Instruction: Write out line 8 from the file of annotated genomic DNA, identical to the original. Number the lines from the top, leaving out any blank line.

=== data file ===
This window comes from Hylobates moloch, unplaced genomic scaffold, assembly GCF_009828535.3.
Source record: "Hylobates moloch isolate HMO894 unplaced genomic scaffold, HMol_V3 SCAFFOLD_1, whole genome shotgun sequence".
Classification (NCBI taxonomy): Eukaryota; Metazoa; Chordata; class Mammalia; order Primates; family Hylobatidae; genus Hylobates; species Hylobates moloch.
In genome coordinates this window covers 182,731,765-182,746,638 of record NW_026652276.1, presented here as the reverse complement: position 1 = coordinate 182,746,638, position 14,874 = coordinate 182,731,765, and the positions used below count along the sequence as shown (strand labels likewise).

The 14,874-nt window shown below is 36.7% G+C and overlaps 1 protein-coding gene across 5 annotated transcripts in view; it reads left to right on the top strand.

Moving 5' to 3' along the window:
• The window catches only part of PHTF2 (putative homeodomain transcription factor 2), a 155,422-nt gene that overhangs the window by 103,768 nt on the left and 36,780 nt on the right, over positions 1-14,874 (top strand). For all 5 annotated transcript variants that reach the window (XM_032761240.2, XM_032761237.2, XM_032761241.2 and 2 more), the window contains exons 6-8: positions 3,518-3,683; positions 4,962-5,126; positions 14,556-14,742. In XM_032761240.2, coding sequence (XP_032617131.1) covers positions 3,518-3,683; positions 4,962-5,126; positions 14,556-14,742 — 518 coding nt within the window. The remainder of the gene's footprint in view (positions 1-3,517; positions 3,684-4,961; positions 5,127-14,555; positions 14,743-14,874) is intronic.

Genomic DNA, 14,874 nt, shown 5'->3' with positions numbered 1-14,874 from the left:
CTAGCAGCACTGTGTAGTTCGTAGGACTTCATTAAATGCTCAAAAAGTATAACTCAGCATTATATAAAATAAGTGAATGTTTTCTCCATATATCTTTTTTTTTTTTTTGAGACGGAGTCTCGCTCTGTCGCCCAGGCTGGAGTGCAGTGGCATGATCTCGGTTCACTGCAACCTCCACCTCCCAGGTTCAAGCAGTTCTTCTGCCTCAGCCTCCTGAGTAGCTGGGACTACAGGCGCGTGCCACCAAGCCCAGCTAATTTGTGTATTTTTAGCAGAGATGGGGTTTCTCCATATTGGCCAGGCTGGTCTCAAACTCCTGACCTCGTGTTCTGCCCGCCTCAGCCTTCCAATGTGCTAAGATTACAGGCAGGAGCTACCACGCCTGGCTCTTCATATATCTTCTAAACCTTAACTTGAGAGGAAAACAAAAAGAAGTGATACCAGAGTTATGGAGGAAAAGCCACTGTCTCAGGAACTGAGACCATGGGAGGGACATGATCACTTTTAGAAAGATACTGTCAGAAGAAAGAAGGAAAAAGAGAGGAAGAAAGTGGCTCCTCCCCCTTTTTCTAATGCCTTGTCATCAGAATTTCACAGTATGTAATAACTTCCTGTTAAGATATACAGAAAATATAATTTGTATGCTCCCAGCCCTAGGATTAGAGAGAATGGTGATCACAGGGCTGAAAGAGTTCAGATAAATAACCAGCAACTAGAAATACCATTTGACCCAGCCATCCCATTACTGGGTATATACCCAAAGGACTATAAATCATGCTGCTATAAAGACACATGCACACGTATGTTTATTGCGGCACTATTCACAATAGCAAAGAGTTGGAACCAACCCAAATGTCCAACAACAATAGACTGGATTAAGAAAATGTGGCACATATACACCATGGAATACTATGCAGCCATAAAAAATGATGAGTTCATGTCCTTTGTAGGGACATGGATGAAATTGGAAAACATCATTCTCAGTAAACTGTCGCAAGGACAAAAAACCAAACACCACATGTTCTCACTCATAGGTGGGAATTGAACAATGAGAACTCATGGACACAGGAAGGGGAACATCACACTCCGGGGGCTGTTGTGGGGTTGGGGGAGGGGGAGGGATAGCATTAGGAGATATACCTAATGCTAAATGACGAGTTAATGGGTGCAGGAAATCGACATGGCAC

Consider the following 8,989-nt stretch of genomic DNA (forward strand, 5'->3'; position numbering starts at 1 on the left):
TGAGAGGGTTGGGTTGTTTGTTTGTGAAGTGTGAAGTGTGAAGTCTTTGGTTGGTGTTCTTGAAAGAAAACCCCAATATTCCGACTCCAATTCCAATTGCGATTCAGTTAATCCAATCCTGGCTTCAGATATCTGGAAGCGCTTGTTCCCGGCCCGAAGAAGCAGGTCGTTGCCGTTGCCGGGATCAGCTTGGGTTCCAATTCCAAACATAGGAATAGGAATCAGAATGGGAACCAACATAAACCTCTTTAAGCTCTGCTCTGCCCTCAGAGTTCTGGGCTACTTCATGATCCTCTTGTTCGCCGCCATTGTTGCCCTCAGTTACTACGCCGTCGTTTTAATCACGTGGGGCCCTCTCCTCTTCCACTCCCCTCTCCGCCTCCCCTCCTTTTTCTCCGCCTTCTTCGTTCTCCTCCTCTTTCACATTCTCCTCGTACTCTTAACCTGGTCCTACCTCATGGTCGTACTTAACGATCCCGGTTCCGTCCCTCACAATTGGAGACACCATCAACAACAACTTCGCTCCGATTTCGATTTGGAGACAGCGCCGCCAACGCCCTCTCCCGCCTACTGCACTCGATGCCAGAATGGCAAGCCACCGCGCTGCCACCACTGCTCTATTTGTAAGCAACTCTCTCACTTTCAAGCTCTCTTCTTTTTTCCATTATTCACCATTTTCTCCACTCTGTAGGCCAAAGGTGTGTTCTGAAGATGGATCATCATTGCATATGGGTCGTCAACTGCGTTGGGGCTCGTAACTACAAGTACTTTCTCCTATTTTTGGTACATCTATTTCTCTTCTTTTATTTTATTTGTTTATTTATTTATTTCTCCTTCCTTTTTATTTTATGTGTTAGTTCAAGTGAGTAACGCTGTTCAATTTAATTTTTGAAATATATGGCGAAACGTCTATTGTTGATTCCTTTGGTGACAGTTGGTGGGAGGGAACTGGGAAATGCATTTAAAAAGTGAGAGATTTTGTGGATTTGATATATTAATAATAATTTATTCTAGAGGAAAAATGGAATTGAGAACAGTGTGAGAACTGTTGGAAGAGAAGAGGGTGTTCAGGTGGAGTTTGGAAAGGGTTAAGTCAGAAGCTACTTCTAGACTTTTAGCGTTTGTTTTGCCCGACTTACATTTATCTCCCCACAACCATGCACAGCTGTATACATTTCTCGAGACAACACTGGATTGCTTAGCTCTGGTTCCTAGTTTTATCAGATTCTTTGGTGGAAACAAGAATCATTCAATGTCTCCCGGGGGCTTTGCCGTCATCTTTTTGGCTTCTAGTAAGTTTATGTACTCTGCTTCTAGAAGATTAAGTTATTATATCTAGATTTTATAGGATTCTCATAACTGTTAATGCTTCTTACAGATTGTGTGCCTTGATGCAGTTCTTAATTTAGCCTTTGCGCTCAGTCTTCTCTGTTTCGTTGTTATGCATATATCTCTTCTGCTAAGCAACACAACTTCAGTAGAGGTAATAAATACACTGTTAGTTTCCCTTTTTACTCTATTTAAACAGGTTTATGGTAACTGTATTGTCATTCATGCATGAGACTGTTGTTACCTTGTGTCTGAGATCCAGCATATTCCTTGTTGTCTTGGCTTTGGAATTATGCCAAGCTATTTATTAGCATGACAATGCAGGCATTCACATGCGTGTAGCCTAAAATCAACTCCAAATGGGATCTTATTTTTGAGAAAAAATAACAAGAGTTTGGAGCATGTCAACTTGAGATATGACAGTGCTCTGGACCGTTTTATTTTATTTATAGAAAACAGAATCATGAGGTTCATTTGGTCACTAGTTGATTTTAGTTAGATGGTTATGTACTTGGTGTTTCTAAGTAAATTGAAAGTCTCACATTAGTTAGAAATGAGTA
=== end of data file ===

Genomic DNA, 14,874 nt, shown 5'->3' with positions numbered 1-14,874 from the left: